The Need for Truth

Valerie Plame is dead right in defending a Navy Seal's right to give a true account of the raid which took out Osama Bin Laden (Huffington Post Sept. 14).

No exposure of intelligence sources or methods is involved. The whole world has seen the graphic television coverage of the event.

Can classified information be involved? It is hard to see how.

The real issue at stake is the right of enlisted personnel and junior officers to tell the truth about their combat experiences. That truth needs to be known by a free people.

From sad experience we know it is commonplace for high-ranking military officers to cover up the truth, particularly if they fear criticism from political leaders.

The cases are legion -- from the scandal of MyLai to the cover up that Ranger and football hero Pat Tillman was actually killed by fellow soldiers in Afghanistan.

The devastating aerial bombardment of Laos and Cambodia remained unknown until revealed by the affidavits of young lieutenants who still remembered the concept of Duty- Honor- Country taught at our service academies.

We have gone to war at least twice in the past half-century based on deceit by our leaders. Lyndon Johnson and Secretary of Defense had good reason to believe that the Turner Joy and Maddox had not been attacked in the Gulf of Tonkin in 1964. Yet they told the Congress and the American people otherwise.

George Bush and Colin Powell knew the facts they alleged were untrue when they wanted public opinion to support going to war in Iraq.

Faith in the truthfulness of our leaders remains an essential element in the country's strength. The abuse of that faith by high-ranking officers and politicians strains the fabric of our political system.

Often it is only the lower ranks of our military who tell the truth. Officers of Field Grade and above, presidents and defense secretaries cannot be expected to be candid about combat casualties, operations and embarrassing failures.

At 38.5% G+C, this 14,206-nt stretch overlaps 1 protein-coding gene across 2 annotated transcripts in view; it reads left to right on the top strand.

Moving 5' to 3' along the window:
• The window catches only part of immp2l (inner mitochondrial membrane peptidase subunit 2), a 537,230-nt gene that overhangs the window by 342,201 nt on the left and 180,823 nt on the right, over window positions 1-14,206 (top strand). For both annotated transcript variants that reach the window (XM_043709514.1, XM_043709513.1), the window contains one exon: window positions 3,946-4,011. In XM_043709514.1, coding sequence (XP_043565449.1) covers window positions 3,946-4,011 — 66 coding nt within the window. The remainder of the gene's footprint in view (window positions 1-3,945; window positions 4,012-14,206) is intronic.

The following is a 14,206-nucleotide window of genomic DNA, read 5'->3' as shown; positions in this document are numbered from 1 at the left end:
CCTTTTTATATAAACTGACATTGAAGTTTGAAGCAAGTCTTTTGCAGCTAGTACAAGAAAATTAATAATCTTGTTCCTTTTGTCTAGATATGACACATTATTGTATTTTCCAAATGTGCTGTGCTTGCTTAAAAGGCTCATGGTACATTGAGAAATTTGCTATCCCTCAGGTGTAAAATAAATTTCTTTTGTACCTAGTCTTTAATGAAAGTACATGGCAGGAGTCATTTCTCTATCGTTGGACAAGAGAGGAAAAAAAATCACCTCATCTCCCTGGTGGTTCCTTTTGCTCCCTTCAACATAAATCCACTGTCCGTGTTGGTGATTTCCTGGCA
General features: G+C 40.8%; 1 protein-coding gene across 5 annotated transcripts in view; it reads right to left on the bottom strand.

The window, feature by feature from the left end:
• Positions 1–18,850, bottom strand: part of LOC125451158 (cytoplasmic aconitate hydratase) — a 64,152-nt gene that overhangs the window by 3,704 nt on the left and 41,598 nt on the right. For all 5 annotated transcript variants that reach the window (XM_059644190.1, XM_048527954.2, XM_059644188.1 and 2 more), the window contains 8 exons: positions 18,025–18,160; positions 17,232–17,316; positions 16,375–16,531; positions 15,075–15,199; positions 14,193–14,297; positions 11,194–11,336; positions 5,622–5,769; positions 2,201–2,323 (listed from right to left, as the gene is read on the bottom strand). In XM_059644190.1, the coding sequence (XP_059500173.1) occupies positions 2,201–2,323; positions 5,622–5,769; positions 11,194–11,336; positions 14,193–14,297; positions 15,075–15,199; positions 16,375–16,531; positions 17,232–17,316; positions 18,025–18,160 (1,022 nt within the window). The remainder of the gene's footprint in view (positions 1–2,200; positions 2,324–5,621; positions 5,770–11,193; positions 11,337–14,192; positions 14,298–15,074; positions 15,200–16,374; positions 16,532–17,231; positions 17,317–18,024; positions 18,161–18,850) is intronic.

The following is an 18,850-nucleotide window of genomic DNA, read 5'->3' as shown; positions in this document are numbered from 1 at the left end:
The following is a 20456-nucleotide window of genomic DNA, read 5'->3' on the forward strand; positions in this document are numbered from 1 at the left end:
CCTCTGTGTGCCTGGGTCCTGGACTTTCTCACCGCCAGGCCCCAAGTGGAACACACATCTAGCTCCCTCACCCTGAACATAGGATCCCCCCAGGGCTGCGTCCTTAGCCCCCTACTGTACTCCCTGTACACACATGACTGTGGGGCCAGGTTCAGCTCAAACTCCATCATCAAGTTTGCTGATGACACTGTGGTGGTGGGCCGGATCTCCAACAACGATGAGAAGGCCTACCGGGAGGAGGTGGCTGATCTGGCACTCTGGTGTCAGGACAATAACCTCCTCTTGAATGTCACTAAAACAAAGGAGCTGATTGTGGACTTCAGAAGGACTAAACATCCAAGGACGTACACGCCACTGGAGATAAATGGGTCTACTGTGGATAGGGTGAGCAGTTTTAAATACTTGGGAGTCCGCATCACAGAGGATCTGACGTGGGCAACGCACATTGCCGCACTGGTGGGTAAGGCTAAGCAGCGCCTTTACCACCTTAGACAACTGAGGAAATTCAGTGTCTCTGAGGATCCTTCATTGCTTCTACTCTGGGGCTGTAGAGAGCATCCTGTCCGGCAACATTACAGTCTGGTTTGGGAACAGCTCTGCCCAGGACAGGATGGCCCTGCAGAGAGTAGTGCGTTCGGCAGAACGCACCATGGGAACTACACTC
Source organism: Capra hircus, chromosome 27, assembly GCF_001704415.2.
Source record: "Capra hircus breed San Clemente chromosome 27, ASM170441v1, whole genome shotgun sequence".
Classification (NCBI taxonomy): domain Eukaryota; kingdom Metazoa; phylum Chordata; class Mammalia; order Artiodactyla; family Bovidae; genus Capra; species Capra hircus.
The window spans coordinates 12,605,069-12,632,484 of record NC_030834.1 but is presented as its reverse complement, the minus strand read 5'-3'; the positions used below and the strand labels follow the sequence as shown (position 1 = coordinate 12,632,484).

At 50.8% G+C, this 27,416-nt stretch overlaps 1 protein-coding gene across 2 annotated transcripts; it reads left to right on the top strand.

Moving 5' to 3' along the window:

The need to support the troops should never obscure the need to distrust generals and presidents until the voices of the lower ranks can be heard.

Ms. Plame was a loyal and patriotic public servant who had a promising career cut short by Vice President Dick Cheney's exposure of her covert CIA status. Cheney sought to discredit her husband Ambassador Joe Wilson's report to the nation that the president had been untruthful.

Wilson, serving as Acting Ambassador to Iraq under president George H.W. Bush, had been the hero of Baghdad when Saddam Hussein invaded Kuwait. It was a sad and disgraceful day when our Supreme Court ruled that Vice President Cheney was above the law that made disclosure of covert CIA agents illegal.

Blessed be Ambassador Wilson, Valerie Plame and the Navy Seal who chose to tell the truth. They should have the respect and gratitude of the nation.

Pete McCloskey

Mr. McCloskey earned a Navy Cross, the Silver Star and two Purple Hearts as a Marine Lieutenant in the Korean War. As a Republican Member of Congress, he made the first floor speech suggesting that President Nixon be impeached for obstruction of justice. He is now a farmer in Northern California.